By Steve Graff
Khalil Robinson’s search for better health is what led him to open his own wellness center.
The medically retired U.S. Navy petty officer didn’t feel like himself after taking so many prescription drugs for his post-traumatic stress disorder and other illnesses, but found great relief and calm in the alternative therapies he had experienced back in the states. So last year he decided to bring them home to Guam.
His business, the Latte Stoned Wellness Center, is a private club in Sinajana that offers a variety of holistic and alternative therapies, all new to the island.
There’s the salt cave, also known as speleotherapy, which dates back centuries to Europe and is believed to have a host of benefits, including relief for asthma and bronchitis and skin conditions like eczema and psoriasis. The oxygen therapy oxygenates the blood and is said to relieve stress, muscle pain and headaches, for example. And the newest addition, sensory deprivation, offers clients relaxation, mindfulness and pain relief by floating in 10 inches of salty water in an enclosed tent. They also have hydrotherapy, cryotherapy and medicinal cannabidiol — which has been shown to alleviate anxiety and insomnia, among other ailments.
The New Orleans native — who runs the center with his wife, Jerrica Toves — bought the former day care space in January 2017 and spent six months renovating it.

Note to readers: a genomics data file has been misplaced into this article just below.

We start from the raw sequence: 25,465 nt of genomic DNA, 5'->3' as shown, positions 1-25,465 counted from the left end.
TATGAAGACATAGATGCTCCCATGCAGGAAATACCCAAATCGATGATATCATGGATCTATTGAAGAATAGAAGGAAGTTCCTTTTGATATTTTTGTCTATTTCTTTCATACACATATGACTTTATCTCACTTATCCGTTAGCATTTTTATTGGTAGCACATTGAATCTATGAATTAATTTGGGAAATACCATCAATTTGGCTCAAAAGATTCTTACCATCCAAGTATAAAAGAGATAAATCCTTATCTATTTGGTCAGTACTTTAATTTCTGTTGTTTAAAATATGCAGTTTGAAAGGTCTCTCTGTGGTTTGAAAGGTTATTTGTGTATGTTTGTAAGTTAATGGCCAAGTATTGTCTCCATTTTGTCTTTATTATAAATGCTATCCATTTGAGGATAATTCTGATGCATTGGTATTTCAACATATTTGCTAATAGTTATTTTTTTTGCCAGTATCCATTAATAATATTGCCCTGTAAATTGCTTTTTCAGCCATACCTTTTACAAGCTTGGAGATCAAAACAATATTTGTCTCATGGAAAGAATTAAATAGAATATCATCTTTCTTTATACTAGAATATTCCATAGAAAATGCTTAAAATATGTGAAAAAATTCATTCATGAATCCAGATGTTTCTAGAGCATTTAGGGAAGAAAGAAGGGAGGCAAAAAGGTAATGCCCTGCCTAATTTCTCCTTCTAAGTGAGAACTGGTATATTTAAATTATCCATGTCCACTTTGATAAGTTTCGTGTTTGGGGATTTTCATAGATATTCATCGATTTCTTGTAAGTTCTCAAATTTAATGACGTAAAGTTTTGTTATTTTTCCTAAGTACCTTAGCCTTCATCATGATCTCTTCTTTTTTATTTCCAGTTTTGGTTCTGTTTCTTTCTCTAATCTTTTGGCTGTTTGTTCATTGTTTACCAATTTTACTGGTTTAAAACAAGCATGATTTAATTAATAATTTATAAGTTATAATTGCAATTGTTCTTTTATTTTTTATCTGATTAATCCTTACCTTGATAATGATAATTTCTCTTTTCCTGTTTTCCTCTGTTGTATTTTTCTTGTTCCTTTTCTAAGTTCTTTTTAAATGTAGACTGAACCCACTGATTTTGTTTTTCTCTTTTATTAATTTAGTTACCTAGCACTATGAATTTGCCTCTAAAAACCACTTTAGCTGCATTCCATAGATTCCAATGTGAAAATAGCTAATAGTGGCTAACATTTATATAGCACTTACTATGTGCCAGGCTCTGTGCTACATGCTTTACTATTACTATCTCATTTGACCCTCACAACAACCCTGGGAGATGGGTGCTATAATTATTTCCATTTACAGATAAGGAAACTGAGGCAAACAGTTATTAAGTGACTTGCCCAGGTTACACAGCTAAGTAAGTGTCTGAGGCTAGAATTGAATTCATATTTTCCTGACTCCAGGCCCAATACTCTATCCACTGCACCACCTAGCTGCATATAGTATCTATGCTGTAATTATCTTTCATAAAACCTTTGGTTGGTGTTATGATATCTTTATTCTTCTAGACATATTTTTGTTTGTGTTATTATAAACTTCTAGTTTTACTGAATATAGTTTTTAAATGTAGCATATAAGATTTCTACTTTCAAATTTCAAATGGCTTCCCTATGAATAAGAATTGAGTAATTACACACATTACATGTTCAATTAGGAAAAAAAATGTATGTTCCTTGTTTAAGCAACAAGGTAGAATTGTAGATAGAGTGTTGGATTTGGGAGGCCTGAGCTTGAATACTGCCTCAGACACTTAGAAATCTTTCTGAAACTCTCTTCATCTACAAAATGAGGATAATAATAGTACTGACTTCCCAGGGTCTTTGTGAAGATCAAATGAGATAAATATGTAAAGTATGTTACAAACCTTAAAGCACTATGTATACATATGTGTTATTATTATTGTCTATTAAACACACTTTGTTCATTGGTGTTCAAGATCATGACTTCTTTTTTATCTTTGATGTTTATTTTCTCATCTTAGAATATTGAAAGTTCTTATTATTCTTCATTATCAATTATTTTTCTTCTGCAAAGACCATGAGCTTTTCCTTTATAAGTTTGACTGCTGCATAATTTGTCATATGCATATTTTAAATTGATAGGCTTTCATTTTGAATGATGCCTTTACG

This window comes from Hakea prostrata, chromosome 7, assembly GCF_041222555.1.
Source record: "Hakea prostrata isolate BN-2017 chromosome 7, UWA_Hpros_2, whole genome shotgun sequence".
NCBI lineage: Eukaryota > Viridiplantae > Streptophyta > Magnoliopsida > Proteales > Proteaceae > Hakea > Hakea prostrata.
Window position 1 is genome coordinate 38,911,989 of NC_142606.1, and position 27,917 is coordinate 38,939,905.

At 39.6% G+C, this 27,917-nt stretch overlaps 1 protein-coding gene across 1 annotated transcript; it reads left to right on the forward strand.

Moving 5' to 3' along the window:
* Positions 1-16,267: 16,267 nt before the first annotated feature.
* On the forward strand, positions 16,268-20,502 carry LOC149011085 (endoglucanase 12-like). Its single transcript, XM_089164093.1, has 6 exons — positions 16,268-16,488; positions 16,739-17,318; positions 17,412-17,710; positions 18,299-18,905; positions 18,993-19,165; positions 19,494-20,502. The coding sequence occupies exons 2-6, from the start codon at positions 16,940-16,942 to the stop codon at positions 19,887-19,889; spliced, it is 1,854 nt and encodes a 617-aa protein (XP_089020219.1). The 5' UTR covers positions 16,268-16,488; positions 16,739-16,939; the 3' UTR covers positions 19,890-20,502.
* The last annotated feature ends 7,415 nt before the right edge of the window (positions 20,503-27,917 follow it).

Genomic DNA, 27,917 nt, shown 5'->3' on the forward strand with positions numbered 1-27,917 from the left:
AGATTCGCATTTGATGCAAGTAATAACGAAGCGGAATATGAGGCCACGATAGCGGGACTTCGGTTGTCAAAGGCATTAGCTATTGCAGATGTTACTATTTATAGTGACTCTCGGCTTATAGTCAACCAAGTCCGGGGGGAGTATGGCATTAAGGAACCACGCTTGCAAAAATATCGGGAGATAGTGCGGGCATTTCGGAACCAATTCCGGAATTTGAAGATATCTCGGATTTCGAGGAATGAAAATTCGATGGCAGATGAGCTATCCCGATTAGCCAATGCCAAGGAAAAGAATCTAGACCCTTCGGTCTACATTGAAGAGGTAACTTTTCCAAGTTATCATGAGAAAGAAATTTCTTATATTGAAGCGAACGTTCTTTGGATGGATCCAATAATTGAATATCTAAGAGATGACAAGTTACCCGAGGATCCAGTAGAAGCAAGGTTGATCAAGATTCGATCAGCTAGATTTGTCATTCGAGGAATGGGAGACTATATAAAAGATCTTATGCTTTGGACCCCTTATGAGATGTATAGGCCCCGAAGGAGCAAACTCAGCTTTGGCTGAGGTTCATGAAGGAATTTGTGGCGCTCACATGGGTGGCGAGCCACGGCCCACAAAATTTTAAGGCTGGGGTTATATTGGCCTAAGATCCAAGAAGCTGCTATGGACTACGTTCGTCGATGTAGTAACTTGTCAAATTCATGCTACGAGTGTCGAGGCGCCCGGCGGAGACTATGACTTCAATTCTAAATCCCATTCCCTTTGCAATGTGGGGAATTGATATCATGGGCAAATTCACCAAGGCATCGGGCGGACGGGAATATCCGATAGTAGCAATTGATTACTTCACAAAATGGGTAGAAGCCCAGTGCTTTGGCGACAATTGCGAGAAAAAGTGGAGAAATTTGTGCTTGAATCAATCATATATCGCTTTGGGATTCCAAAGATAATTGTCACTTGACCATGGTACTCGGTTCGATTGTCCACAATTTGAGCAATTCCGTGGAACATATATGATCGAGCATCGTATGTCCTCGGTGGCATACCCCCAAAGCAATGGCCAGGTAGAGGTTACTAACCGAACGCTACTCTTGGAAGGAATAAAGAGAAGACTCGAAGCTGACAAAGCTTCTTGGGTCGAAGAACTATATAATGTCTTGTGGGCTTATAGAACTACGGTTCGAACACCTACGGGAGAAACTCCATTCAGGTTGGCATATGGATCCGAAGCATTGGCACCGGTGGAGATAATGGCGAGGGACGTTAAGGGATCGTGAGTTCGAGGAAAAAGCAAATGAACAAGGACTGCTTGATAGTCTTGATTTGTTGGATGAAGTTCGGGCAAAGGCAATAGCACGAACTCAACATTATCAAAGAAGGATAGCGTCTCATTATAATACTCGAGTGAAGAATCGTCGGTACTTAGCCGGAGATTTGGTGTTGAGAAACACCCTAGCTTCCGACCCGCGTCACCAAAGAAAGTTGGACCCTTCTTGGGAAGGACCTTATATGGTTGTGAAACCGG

Soothing scents and tranquil music now fill the air throughout — from the salt cave, with its pink Himalayan salt floor, zero-gravity chairs and red glow to the ocean blue room that houses the floating tent. Motivational signs with sayings like, “Follow Your Dreams,” and recognitions earned during his years of service as an aviation ordnanceman decorate the main room and kitchen area. An executive chef prepares and brings meals to clients, too.
“It’s something different,” says Robinson, 35, who also works as an underwater weapons technician at Polaris Point. “There is a lot of [these centers] in the states, but none were here.”
Why did you start the business?
When I retired, I was diagnosed with PTSD, bipolar disorder, depression and social anxiety, so I started looking into alternative therapies when I went home [to Louisiana].
I tried sensory deprivation, the salt cave, and by this time, I was on eight different medications. So I started digging more into what can help without breaking down my body, [because all those drugs] were taking away from me as a person. I couldn’t really communicate with my wife, with the family. It was making more of a vegetable, rather than being the person I really am.
I started looking for something because I couldn’t travel back to Louisiana every time I wanted to do these therapies. I was originally supposed to put a salt cave in my office at home. And just have the float tent in my house. And my wife was like, “Well, you might as just put it here for everyone.”
How would you describe your services to someone off the street?
We educate, we meditate and we medicate.